46. The three principal objects of the Bards of the Isle of Britain, in virtue of original usage: system of knowledge and learning; to manifest justice; and to maintain peace.
47. By three methods is the genuine Bardism of the Bards of the Isle of Britain maintained: by the usage of Gorsedd; the voice of Gorsedd; and the song of Gorsedd.
48. The three memorials of the Bards of the Isle of Britain: the memorial of usage; the memorial of song; and the memorial of the voice of Gorsedd. Others say: the memorial of usage; the memorial of song; and the memorial of Coelbren.
49. There are three presiding primitive Bards: Primitive Bard Positive, who is also called Bard of Privilege, Licentiate of Privilege, and Licensed Bard; Druid; and Ovate.
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There are three kinds of primitive Bards: Bard of privilege in virtue of original appointment; Druid, according to reason, nature, and cogency; and Ovate, according to exertion, imagination, and contingency.
50. From three things has Bardism been obtained: Awen from God; the intellect of man 1 and the disposition of nature.
51. The three privileges of the Bards of the Isle of Britain: maintenance wherever they go; that their word should be paramount; and that no naked weapon be borne where they may be.
52. The three branches of learning of the Bards of the Isle of Britain: Bardism, on which depends the maintenance of the usage, voice, and song of Gorsedd, as well as the regulation of matters; Druidism, it being incumbent upon a Druid to teach and instruct according to reason, nature, and cogency; and Ovatism, which has to do with the sciences 2 of country, imagination, and contingency.
53. Three things which a Bard ought to do: to listen; to look; and keep secret. Al. to listen; to expect; and to be silent.
54. Three persons who cannot be made Bards: the idle; the proud; and the liar.
55. Three things which a Bard ought to establish: knowledge; truth; and peace.
56. Three things which a Bard ought to do, namely: to improve and extend sciences; to soften morals and habits; and to solace the mind.
57. In three ways is a Bard graduated, namely: first, a Bard of privilege is graduated after discipleship, or after the notice of a year and a day; a Druid is graduated by the decree of Gorsedd, according to a majority of votes; and an Ovate is graduated after a presiding Bard shall have affirmed upon his word and conscience that the candidate may be made a Bard.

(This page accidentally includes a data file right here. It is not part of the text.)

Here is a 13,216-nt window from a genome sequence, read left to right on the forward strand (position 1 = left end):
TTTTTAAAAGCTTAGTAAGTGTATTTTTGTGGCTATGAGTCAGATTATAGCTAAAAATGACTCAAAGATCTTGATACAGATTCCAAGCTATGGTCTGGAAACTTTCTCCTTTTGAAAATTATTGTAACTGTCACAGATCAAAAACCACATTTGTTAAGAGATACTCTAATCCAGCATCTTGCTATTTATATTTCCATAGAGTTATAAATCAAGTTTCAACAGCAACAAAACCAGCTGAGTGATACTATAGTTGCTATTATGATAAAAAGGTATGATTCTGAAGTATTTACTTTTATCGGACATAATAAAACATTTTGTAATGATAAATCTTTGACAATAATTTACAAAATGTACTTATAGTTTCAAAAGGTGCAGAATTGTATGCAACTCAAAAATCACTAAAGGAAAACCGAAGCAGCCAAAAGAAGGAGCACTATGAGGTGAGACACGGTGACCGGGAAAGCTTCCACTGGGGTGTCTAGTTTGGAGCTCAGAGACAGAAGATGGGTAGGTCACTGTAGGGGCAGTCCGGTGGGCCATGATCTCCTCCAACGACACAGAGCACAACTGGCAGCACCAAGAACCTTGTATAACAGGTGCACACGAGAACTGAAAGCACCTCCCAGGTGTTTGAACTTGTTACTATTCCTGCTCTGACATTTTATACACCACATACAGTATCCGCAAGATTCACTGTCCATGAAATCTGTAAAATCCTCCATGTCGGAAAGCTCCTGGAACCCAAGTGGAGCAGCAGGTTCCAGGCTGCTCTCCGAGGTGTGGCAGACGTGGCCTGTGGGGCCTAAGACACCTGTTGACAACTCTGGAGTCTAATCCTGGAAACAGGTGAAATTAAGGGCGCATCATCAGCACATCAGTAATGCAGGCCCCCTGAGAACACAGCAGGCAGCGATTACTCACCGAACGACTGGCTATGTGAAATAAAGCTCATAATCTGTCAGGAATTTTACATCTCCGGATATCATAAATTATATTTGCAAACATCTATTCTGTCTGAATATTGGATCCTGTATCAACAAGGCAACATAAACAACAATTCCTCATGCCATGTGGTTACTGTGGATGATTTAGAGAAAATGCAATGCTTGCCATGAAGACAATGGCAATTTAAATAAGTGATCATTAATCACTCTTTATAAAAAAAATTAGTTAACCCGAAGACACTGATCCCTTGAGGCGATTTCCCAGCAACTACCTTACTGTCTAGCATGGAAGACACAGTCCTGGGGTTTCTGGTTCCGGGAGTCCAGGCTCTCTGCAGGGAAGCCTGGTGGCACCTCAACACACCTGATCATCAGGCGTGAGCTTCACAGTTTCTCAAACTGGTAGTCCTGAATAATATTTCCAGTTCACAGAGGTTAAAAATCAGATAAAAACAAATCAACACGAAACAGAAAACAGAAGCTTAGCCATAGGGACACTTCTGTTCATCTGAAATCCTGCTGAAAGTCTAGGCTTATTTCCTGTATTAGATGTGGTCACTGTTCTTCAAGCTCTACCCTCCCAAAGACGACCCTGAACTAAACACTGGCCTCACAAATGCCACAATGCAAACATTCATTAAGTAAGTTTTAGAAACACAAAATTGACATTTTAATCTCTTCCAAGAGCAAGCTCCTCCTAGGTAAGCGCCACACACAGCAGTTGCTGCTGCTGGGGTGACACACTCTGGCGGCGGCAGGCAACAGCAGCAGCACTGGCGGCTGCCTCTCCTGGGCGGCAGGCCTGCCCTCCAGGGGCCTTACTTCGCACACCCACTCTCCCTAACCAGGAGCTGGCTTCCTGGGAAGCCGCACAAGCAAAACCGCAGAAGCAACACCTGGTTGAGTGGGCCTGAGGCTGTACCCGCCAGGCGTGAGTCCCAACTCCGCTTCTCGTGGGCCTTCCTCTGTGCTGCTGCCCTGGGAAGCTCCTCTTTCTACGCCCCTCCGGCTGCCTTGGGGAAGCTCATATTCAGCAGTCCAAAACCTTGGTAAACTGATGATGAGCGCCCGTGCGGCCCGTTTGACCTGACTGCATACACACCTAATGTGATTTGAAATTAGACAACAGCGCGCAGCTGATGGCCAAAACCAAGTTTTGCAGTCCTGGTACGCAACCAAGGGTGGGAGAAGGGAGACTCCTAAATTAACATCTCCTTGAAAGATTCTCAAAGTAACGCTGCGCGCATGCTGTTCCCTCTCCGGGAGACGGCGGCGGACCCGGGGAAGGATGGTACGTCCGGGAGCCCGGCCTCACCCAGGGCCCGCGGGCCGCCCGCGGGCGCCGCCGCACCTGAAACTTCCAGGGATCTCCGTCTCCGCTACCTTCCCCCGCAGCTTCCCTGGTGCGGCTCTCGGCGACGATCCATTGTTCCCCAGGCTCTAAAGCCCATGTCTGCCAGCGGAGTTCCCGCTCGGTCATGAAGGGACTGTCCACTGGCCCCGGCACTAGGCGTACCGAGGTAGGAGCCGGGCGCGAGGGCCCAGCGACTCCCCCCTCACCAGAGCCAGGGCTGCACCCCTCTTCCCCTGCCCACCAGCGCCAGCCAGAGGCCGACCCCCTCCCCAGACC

58. The three ministers of knowledge of the Bards of
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the Isle of Britain, namely: song; symbol; and letter; of which song is considered the best, because there will be need only of the person who commits it to memory, without manual labour or art, and because a song can be conveyed by means of the tongue and memory from man to man, and from country to country, and from age to age, without any thing to support it other than memory and understanding. This cannot be the case with symbol and letter; therefore, the best means of maintaining and preserving sciences is song, according to the privilege and usage of Gorsedd.
59. The three ministers of knowledge: song; chronicle; and letter. The best is song, inasmuch as it is the easiest to learn and remember, and the most difficult to alter and corrupt, being arranged and ordered according to the art of song and the metres of poetry. Wherefore, awen and the art of song and poetry are indispensable to a Bard.
60. The three ministers of instruction: song; symbol; and letter. Al. song by a poet; symbol by a herald-bard; and letter by a post-bard. 1
61. There are three kinds of Triads under privilege and usage by the Bards of the Isle of Britain, namely: Triads of privilege and usage; Triads of Bardism; and Triads of song.
62. The three authorities of statute and law: their being published under the proclamation and notice of a year and a day in every court and church in the territory; their being submitted to the verdict of country and nation, that is, the oath of three hundred true men of country and territory, each of them being an efficient man and head of kindred; and their being submitted to the judgment of court
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and judge, as the court may be from immemorial usage, in three Gorsedds, in each of the three provinces of Cymru, judgment being formed according to the memory, usage, and confirmation of Gorsedd and court.
63. The three authorities of vocal song, when it shall have been sanctioned by an efficient Gorsedd: correctness of language and versification, for what is otherwise cannot be admitted according to the privilege of a poet; correctness of meaning and object, for what is otherwise ought not to receive judgment from the word of a poet's conscience; and privilege received from the judgment of an efficient Gorsedd; and they ought not to be contradicted, because of the word and privileges of the Bards of the Isle of Britain.